Note from Randy: I’ve long told parents that saying, “I’m sorry, please forgive me,” may teach our children more than we would have by never failing, and far more than pretending we never fail. Likewise, sharing honestly with our children about our weaknesses and our need for God’s strength can also teach them a great deal, as our friend Vaneetha Rendall Risner so beautifully explains in this powerful article. She writes, “Parenting through weakness can bring God glory. As we rely on God and his grace, he shines through our lives.”
God says, “My grace is sufficient for you, for my power is made perfect in weakness” (2 Corinthians 12:9). We bring the weakness; He brings the power. This is God’s grace—He can redeem our weaknesses and even use them for great good.
By Vaneetha Rendall Risner
“Would you please, please come with me? I really want you to be there. All the other moms are going.”
My daughter was pleading with me to volunteer at field day for her kindergarten class. How could I deny such an earnest request? But since I couldn’t navigate the outdoors without assistance, I had to say no once again. She nodded her head understandingly when I explained why — she was used to disappointment. She didn’t know how much I wanted to go, how I longed to connect with her at school, or how guilty I felt that she was missing out.
Before I had children, my disability primarily impacted me. I could choose what I wanted to do, and I taught myself to want only those activities that were physically possible for me. But after I had children, I was faced with more challenging responsibilities and requests, constant reminders of what I couldn’t do. I felt guilty and responsible for what my girls lacked due to my limitations.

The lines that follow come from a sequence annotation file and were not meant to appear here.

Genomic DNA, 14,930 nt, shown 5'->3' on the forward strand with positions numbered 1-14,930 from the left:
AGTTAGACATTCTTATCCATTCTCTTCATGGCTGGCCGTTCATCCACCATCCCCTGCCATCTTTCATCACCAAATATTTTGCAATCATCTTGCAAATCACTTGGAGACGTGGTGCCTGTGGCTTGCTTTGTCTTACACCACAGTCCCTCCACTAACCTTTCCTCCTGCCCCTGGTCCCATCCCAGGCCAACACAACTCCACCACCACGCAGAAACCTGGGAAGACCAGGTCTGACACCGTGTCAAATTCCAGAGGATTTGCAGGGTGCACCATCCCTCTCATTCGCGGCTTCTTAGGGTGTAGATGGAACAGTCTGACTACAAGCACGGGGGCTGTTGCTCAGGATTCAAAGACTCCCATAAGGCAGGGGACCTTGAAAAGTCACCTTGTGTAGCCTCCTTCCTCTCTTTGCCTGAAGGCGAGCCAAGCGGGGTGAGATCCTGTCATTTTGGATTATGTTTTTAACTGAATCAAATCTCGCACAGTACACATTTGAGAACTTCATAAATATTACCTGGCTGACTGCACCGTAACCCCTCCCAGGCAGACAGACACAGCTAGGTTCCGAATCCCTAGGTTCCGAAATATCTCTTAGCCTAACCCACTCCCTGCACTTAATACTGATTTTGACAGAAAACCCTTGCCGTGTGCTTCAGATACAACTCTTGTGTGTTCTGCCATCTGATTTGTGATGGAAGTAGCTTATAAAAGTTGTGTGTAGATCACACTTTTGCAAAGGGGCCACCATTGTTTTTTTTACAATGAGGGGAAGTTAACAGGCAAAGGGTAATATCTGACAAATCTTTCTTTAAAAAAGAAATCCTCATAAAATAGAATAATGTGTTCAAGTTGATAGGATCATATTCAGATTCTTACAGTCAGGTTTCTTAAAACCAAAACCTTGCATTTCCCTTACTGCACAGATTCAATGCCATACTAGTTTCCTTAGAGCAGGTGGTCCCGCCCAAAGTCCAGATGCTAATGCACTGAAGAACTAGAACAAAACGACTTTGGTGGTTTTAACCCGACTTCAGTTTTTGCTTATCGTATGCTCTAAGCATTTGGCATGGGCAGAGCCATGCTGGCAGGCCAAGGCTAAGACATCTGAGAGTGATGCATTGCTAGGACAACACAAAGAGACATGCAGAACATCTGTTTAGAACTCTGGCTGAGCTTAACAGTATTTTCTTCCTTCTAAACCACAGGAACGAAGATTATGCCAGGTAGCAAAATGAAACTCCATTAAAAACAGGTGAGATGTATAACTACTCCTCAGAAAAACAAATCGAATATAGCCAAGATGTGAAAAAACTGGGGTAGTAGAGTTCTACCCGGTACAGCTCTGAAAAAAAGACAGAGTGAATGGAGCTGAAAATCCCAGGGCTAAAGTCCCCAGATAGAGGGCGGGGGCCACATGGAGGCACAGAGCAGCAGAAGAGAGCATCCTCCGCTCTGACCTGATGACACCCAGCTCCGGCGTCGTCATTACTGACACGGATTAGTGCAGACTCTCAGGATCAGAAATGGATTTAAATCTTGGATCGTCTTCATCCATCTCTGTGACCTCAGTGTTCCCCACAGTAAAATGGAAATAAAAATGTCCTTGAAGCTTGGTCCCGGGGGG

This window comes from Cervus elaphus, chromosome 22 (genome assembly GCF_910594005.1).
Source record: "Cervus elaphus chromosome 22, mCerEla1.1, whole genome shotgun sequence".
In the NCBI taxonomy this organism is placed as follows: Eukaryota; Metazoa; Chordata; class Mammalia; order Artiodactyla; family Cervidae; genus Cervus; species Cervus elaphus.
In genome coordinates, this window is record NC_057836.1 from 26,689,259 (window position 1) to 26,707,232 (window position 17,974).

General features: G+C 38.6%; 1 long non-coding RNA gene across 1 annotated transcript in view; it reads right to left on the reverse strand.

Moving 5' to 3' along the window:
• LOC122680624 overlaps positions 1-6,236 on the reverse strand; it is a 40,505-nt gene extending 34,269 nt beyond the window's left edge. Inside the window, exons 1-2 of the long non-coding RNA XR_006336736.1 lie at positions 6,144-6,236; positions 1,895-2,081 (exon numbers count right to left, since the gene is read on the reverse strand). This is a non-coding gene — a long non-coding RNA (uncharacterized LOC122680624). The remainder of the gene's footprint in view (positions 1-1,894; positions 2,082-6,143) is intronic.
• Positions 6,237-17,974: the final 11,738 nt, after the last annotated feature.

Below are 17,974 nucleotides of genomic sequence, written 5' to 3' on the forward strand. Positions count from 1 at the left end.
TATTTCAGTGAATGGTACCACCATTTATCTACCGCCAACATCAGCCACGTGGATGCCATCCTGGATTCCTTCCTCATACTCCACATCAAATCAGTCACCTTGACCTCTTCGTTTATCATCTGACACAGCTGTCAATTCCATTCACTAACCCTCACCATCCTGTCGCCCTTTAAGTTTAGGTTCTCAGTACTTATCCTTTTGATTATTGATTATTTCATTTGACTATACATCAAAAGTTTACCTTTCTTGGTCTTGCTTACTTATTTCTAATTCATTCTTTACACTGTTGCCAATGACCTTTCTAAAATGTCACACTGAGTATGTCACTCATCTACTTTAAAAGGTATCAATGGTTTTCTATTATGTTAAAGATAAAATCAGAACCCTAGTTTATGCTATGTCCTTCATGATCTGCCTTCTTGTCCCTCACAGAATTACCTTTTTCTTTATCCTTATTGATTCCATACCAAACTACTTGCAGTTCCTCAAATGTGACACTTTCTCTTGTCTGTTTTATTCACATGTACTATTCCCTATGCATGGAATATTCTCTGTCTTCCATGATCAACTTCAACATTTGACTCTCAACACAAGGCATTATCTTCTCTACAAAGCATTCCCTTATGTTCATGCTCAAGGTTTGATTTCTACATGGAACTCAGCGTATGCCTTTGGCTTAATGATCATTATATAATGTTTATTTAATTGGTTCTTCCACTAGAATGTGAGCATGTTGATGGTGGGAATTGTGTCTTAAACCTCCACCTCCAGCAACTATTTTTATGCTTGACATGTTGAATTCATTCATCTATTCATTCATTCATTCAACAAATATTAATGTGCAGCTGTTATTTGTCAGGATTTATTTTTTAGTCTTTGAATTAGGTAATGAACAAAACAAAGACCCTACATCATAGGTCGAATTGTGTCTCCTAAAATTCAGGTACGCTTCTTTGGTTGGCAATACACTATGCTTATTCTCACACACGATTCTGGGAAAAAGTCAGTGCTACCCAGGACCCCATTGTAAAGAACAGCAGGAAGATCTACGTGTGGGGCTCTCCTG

Over the years, I’ve met other parents who also feel inadequate — financial constraints, lack of education, limited resources, one all-consuming child, their own emotional battles, familial dysfunction, or a whole litany of other struggles. Like me, they were convinced that their inabilities put their children at a disadvantage.
Yet God, in his infinite wisdom, has chosen us to be the parents of our children.
In my frailty, I rely more on God. I need his power and wisdom because I don’t have power and wisdom in myself. And I have discovered that since “the foolishness of God is wiser than men, and the weakness of God is stronger than men” (1 Corinthians 1:25), I have unimaginable resources at my disposal.
When I ask for wisdom, God generously gives it. When I wait on the Lord, he renews my strength. When I am weary and troubled, he gives me rest. When I turn to God, he gives me everything I need.
My dependence and limitations have become my greatest strengths because they push me to pray before I answer or act. When I could easily do what my children asked, I didn’t seek God’s wisdom or help. I just responded. I didn’t consider alternatives or potential pitfalls. I assumed I had it under control.
The Israelites were once deceived by their Gibeonite neighbors, who claimed to have come from a far-off land and presented torn sacks, dried-out provisions, and worn-out clothes as proof. The Israelites “did not ask counsel from the Lord” (Joshua 9:14) because it seemed obvious what to do. I can relate to their actions, as I look back at the impulsive decisions I made without giving them much thought. Decisions I often regretted later. But when my children asked me for things that were beyond my abilities, I had to ask God for wisdom and help. Just as Jehoshaphat did when he said to the Lord, “We are powerless against this great horde that is coming against us. We do not know what to do, but our eyes are on you” (2 Chronicles 20:12).